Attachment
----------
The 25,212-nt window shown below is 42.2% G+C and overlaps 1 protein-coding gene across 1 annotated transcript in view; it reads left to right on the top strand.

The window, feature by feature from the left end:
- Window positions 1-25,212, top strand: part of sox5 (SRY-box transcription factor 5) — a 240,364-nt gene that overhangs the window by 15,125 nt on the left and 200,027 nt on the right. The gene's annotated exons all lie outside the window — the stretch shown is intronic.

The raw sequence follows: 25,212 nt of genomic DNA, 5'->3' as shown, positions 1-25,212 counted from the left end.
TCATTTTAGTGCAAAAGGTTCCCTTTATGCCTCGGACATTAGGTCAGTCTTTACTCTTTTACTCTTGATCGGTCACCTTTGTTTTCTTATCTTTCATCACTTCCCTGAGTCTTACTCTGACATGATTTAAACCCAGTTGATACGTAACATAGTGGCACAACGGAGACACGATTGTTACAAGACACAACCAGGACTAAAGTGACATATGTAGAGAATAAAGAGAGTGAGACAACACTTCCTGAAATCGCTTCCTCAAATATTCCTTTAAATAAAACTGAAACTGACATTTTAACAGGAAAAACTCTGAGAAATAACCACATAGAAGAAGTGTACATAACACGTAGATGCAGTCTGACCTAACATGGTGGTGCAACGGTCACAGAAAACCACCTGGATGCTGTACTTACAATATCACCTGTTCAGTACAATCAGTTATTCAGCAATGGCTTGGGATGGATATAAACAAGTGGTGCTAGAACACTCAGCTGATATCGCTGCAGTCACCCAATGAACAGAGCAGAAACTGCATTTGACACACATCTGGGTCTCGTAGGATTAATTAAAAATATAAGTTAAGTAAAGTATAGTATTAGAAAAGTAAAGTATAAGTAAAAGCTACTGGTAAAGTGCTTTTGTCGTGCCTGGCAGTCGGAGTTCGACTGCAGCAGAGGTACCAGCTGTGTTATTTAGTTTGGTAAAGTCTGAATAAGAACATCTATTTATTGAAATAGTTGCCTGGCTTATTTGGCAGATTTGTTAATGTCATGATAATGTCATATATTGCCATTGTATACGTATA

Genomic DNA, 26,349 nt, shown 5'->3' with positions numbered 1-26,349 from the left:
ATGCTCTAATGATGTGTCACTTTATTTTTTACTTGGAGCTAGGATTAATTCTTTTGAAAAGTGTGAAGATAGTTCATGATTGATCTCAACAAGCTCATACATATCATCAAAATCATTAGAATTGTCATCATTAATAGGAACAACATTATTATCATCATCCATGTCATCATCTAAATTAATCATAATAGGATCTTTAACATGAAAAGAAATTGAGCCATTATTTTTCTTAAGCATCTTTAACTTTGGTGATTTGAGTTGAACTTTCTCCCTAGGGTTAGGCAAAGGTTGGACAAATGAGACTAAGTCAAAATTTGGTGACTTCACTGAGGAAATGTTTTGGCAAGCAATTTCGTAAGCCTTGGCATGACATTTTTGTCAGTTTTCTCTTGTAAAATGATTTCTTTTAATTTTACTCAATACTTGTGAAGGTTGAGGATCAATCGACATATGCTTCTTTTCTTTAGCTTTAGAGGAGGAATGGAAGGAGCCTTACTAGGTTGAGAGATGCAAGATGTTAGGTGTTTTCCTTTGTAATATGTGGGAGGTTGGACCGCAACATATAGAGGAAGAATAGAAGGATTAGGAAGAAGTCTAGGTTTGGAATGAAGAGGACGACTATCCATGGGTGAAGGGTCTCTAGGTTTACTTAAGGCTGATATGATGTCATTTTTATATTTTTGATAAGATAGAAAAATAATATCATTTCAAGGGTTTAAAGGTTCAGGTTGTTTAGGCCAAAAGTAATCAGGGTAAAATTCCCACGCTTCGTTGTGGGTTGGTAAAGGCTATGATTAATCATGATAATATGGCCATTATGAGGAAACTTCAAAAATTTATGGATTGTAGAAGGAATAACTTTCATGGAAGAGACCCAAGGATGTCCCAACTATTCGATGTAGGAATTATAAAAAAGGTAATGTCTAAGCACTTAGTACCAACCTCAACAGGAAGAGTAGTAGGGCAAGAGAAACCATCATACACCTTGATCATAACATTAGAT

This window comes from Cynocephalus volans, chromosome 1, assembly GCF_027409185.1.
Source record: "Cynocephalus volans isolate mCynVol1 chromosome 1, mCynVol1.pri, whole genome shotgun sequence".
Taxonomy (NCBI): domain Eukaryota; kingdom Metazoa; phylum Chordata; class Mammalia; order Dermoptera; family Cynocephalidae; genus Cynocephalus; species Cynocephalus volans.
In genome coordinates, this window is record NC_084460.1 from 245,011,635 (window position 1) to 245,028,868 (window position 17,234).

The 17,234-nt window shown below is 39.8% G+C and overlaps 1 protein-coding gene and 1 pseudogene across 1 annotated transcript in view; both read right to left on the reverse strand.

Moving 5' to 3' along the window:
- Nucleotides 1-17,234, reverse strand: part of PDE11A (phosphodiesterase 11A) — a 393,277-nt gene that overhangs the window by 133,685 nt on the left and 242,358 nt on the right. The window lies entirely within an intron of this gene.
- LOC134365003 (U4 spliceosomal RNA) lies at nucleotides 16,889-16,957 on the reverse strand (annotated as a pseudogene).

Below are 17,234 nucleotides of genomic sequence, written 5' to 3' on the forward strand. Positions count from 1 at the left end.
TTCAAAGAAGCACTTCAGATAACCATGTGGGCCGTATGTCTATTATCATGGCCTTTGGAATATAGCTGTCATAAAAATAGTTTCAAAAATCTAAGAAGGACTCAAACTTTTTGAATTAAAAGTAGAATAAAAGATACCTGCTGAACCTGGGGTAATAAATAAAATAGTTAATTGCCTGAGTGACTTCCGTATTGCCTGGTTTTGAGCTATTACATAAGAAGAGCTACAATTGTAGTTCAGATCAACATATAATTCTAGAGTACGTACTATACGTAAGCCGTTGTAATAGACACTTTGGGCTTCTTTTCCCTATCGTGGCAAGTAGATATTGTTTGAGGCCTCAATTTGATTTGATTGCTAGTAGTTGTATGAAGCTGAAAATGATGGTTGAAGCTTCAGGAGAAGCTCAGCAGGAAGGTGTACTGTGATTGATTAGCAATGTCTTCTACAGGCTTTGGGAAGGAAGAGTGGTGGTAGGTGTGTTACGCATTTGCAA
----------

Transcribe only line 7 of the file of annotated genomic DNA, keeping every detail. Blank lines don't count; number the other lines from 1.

ATGCTCTAATGATGTGTCACTTTATTTTTTACTTGGAGCTAGGATTAATTCTTTTGAAAAGTGTGAAGATAGTTCATGATTGATCTCAACAAGCTCATACATATCATCAAAATCATTAGAATTGTCATCATTAATAGGAACAACATTATTATCATCATCCATGTCATCATCTAAATTAATCATAATAGGATCTTTAACATGAAAAGAAATTGAGCCATTATTTTTCTTAAGCATCTTTAACTTTGGTGATTTGAGTTGAACTTTCTCCCTAGGGTTAGGCAAAGGTTGGACAAATGAGACTAAGTCAAAATTTGGTGACTTCACTGAGGAAATGTTTTGGCAAGCAATTTCGTAAGCCTTGGCATGACATTTTTGTCAGTTTTCTCTTGTAAAATGATTTCTTTTAATTTTACTCAATACTTGTGAAGGTTGAGGATCAATCGACATATGCTTCTTTTCTTTAGCTTTAGAGGAGGAATGGAAGGAGCCTTACTAGGTTGAGAGATGCAAGATGTTAGGTGTTTTCCTTTGTAATATGTGGGAGGTTGGACCGCAACATATAGAGGAAGAATAGAAGGATTAGGAAGAAGTCTAGGTTTGGAATGAAGAGGACGACTATCCATGGGTGAAGGGTCTCTAGGTTTACTTAAGGCTGATATGATGTCATTTTTATATTTTTGATAAGATAGAAAAATAATATCATTTCAAGGGTTTAAAGGTTCAGGTTGTTTAGGCCAAAAGTAATCAGGGTAAAATTCCCACGCTTCGTTGTGGGTTGGTAAAGGCTATGATTAATCATGATAATATGGCCATTATGAGGAAACTTCAAAAATTTATGGATTGTAGAAGGAATAACTTTCATGGAAGAGACCCAAGGATGTCCCAACTATTCGATGTAGGAATTATAAAAAAGGTAATGTCTAAGCACTTAGTACCAACCTCAACAGGAAGAGTAGTAGGGCAAGAGAAACCATCATACACCTTGATCATAACATTAGAT